5 Searches You’ll Kick Yourself for Not Using in Your Prospect Research

prospect research search

When the name of a new prospect or foundation comes across your desk, what is the first thing you do?  Do you find yourself doing the same searches, looking at the same types of information, or building the same group of lists?  You are not alone!

As humans we like routine.  We get into habits and once we find something that works we tend to stick to it.  Don’t fix what’s not broken, right?  But, we’ve all heard the story of the nonprofit who was surprised to receive a multimillion dollar gift that was left to them in the will of a donor they didn’t even know existed – here’s one case of that in the form of a $34M gift.

The two most common searches in prospect research, according to industry standard and confirmed by usage stats from our Prospect Research Online look up tool, are for an individual’s real estate holdings and past giving history.  But as you know, there are a lot of other pieces of information that can give you a more complete view of your prospect’s potential and indicate how much they may want to give to your specific cause.  If you want to learn more about your current donors or give your prospect pool a refresh, this post will give you some ideas for searches that can do just that.

Now, as you know, there are numerous ways to find this information on your prospects.  You may use free tools, subscription-based tools, or even a search Engine to do your donor research.  Whatever the case, different providers will have different features and functionality, but the concept of these searches is pretty universal.  So what are they?

5 Prospect Research Searches You Should Try

Search for Real Estate Using a Prospect’s Mailing Address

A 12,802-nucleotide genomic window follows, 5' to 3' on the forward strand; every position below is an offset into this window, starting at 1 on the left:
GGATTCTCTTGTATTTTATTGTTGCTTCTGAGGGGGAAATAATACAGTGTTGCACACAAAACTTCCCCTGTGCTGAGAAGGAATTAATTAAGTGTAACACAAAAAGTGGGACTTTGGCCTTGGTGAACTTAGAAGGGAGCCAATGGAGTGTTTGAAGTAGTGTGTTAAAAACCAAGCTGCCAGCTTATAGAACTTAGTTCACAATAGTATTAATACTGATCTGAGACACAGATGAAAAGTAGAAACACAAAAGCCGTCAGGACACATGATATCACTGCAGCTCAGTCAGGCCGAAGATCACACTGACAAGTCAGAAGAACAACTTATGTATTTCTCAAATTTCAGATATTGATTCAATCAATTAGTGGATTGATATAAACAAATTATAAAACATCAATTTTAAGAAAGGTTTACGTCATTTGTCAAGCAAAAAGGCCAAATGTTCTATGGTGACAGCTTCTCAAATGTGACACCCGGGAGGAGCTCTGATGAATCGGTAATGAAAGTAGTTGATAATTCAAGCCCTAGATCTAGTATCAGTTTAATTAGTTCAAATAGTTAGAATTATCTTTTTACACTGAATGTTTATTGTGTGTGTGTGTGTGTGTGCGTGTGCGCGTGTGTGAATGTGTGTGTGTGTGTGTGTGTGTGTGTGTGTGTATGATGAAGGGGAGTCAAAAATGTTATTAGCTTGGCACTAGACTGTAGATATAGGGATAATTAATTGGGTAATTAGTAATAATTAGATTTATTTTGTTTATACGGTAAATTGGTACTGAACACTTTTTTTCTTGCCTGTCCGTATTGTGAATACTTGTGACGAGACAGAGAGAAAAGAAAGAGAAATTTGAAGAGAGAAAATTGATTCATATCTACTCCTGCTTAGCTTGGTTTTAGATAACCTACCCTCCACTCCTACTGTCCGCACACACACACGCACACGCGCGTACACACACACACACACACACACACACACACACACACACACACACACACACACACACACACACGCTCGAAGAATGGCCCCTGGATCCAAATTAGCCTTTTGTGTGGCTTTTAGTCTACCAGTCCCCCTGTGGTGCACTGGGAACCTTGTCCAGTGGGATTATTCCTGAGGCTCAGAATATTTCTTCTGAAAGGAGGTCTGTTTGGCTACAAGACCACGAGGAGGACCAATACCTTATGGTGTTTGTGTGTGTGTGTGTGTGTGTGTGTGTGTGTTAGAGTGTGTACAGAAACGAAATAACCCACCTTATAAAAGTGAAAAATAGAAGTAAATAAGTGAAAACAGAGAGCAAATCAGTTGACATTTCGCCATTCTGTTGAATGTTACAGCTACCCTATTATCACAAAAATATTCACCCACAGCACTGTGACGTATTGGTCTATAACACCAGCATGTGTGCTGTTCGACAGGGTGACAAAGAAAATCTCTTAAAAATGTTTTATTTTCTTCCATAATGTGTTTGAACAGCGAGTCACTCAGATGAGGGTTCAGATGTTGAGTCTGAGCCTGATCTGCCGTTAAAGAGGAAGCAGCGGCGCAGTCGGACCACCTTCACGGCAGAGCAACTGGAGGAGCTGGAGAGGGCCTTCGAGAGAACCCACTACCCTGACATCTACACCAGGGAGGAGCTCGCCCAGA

One of the most common searches in prospect research is to search for a prospect or donor’s real estate holdings.  Why?  The value of an individual’s property or properties can be a great indicator of their wealth, lifestyle, and capacity to give.I’m sure you’ve all conducted real estate searches that came up with nothing. Frustrating, when you know for a fact that your prospect owns a $2 million dollar home in Philadelphia and $1.5 million condo in Florida.  Well, this doesn’t have to be the end of your property search.  One tip that we suggest is rather than searching the individual’s name, search their mailing address (often their primary residence) to source hard to find properties.

Now this isn’t going to work 100% of the time, but sometimes it is the key to completing the puzzle. Finding property can be difficult because many wealthy people distribute their properties under their spouse’s name, a relative’s name, LLCs, or in Trust.  When they do this though, they often have them all linked to their primary residence as their mailing address for billing and other mail.  Not everyone links all of their real estate with a common mailing address, but many times this trick can uncover properties that you didn’t know your prospect owned.

Reverse Engineering the Search for Potential Funders

When conducting research for private foundations that your grant writers could reach out to, it can be useful to identify foundations that are giving to organizations similar to yours.  Past grants from foundations can be a great indicator of a funder’s preferred cause, types of organizations to fund, and ranges or amounts of grants.  Thus, first identify nonprofit organizations that are similar to yours and then search for them as the grantee.  This type of search could reveal potential funders that you hadn’t thought about or investigated.  It can also highlight any funders that you have in common, so you can compare the size of the grants you each receive and determine if there is potential to increase your grant in the future.